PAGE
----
Telemedicine Devices Critical to Treating Victims of Natural Disasters
AMD Global Telemedicine, Inc., the worldwide leader in telemedicine hardware and software solutions with over 5,000 installations in more than 72 countries, today re-emphasized the importance of the role of telemedicine applications in helping to improve health care delivery in disaster situations. The recent earthquake in China and the recent cyclone in Myanmar, where many lives were lost and many others were seriously injured, serve as reminders that telemedicine technology is important in many emergency medical care situations, not just the more traditional settings of remote or hard-to-reach locations. The U.N. has reported that the death toll in Myanmar as a result of the cyclone is in excess of 100,000 with many more injured, while the death toll in China as a result of the earthquake is estimated at more than 69,000 lives. The 2004 Indian Ocean tsunami killed more than 225,000 people, while the 2005 Kashmir earthquake killed approximately 80,000 people and injured countless others. The medical care available to these victims is greatly enhanced by telemedicine devices and equipment, which combine traditional medical evaluation tools, such as stethoscopes and ultrasounds with internet, satellite and video conferencing technology to virtually bring the expertise of medical experts located hundreds or thousands of miles away into the disaster area. These devices can make disaster recovery into a truly global effort and can help equalize the quality and availability of medical care around the world.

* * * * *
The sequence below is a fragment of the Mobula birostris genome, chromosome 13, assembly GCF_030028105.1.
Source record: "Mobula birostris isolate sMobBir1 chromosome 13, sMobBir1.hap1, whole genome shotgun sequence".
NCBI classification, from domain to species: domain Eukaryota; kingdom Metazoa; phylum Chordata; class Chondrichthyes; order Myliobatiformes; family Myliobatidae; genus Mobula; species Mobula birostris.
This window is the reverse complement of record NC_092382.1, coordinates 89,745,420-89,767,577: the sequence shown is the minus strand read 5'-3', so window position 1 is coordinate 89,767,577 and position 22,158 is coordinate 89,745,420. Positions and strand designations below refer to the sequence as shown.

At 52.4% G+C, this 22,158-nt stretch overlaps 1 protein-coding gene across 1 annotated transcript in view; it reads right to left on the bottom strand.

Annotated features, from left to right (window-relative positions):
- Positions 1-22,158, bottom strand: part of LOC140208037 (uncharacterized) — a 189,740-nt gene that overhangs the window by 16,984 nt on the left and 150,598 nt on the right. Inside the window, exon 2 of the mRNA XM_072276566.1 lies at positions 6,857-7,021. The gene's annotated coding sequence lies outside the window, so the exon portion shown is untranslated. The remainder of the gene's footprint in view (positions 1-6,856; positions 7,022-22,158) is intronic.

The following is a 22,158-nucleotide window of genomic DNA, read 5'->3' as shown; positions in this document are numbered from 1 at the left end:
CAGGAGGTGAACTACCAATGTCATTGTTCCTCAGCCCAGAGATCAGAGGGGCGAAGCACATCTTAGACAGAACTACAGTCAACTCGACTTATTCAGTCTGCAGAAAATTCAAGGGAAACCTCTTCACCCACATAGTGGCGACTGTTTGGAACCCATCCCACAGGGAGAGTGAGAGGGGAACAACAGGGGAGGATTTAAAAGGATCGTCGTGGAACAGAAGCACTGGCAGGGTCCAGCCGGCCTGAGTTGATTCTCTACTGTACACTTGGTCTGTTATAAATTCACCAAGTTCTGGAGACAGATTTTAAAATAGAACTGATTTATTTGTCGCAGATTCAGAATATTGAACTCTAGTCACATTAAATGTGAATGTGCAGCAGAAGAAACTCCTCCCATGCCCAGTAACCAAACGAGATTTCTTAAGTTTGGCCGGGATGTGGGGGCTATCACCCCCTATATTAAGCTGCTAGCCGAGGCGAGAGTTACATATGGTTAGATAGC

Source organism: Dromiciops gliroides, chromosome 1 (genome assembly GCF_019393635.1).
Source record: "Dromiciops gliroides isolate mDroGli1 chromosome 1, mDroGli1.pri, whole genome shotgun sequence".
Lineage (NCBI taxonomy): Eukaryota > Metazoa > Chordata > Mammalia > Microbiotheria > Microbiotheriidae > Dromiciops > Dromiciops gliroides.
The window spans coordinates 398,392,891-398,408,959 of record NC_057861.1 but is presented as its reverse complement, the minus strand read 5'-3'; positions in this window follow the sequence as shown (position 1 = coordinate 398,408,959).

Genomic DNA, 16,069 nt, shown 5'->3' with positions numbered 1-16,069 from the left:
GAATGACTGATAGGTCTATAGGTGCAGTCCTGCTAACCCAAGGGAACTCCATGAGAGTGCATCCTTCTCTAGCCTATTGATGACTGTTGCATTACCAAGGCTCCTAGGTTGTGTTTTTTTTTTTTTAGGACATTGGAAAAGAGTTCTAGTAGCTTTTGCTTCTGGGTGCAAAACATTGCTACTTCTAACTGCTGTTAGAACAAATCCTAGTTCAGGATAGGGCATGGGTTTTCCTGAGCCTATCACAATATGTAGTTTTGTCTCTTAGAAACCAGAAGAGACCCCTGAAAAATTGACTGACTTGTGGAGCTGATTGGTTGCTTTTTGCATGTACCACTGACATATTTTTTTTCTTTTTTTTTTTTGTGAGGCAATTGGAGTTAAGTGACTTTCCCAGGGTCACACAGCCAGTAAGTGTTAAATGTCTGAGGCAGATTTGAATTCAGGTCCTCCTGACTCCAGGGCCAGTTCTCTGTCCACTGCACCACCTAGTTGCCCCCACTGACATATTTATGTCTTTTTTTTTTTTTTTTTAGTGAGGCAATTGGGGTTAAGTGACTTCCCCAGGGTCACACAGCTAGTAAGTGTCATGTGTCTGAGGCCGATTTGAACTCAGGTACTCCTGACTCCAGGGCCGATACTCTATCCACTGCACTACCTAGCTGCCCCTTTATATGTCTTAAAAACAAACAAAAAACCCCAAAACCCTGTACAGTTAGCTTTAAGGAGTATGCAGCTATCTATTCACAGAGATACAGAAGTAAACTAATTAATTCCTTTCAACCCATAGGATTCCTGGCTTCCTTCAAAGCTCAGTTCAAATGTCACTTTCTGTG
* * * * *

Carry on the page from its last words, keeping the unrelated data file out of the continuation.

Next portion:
Dr. Richard Aghababian, a fellow of the American College of Emergency Physicians (FACEP), an Associate Dean for Continuing Medical Education at the University of Massachusetts Medical School (UMMC), past Chairman of the Department of Emergency Medicine at the University of Massachusetts Medical School and past president of the American College of Emergency Physicians (ACEP) explained in a recent presentation at the 13th annual American Telemedicine Association meeting that telemedicine can play a vital role in the triage process, which is often a critical tool at disaster scenes.
“Telemedicine can be of great help here to identify and understand patterns of injury, as well as to access information and experience on treatment,” stated Dr. Aghababian. Noting that preparedness is the key to successful response, Dr. Aghababian also discusses how telemedicine training can be vital prior to a disaster and what that training would entail.
“Telemedicine provides a critical, visual link between a disaster site and experienced medical personnel at a distant facility, and also can be a conduit of vital patient data to enable life-saving treatment to begin right in the field,” said Steve Normandin, President of AMD. “A key to enhancing and improving the quality of medical care available in disaster situations is that the rescue teams need quality telemedicine devices available to them and also need prior training as to proper use of this equipment. We are convinced that lives will be saved when telemedicine devices are properly deployed and utilized by qualified and trained rescue teams.
About AMD Telemedicine
AMD Global Telemedicine is the leading, worldwide supplier of telemedicine equipment and technology devices used in telemedicine with more than 5,000 installed sites in 74 countries. AMD devices and tConsult™ software products offer clinically acclaimed, cost-effective solutions for the most challenging medical applications. AMD also provides complete technical support in program design, device integration, training, and remedial service to assure a successful program implementation. For more information on AMD Telemedicine, please visit www.amdtelemedicine.com, email firstname.lastname@example.org,or call 866-511-0923.